Ain't got no body: NZ's history-making murder case

by Redmer Yska / 11 December, 2014
Eileen Jones.

The conviction of serial conman George Horry for the murder of his wife, whose body has never been found, proved a landmark verdict that would redefine the law in New Zealand and beyond.

When Scott Watson stood in the dock charged with killing Ben Smart and Olivia Hope in 1999, the absence of their youthful remains was his best shot at escaping conviction. Without the bodies, the Crown had a slighter portfolio of evidence with which to sway the jury. In the end, the prosecution won and Watson was convicted of the so-called Sounds murders.

Although questions are still raised about the circumstances of the couple’s mystery disappearance deep in the Marlborough Sounds, Watson ended up in jail in part because of a landmark case half a century ago that laid the groundwork for convictions in cases of bodiless murders.

The “missing bride” case involved the disappearance of Aucklander Eileen Jones, who vanished in the Waitakeres the day after her marriage in 1942. It would also prove to be a nine-year battle of wits between a fiendish killer with a Walter Mitty complex and a ramrod-straight, bagpipe-playing cop.

The subsequent trial of George Horry secured our first murder conviction without a body and made legal history, helping to overturn an ancient principle in English law. The case would go on to inform the law on both sides of the Atlantic, helping American courts convict in bodiless murder cases, including one of the killings carried out by Charles Manson in 1969.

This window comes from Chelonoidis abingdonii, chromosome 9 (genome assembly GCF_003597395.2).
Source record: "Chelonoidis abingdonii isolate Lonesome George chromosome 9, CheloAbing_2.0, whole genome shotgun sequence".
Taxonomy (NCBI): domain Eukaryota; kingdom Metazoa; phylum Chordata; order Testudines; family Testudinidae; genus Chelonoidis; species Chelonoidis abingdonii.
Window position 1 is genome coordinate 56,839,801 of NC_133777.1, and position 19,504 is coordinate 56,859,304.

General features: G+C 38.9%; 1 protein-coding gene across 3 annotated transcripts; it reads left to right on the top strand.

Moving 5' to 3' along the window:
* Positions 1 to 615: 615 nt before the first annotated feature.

Deadly deception


The story began in wartime Auckland, with a whirlwind courtship. In 1942, Horry rolled out his cunning, diabolical plan to marry – then murder – Eileen Jones. Suave and silver-tongued, he had swept her off her feet, pretending to be a British spy named George Turner, doing hush-hush war work for the Brits.

In an elaborate scam that today almost defies belief, he proposed to the Herne Bay divorcee and factory “forelady”, pretending to be the son of an aristocratic British cutlery millionaire, soon to inherit a title and a fortune. His entire family had been blown up in the German blitz. In fact, he was a career criminal a judge once called an “incorrigible rogue”, who’d spent most of the previous 20 years behind bars in New Zealand and Australia.

Jones had no idea Horry was out on probation, working for a tailor. Or that he’d recently become engaged to a woman called Eunice Geale. Horry, however, knew Jones owned her own home in Ponsonby as part of a 1939 divorce settlement. Love-struck, she agreed to his terms. Straight after the wedding, they’d depart for Australia, then Britain, where he’d resume his confidential work. For security reasons, they’d have to be incommunicado for three months or more.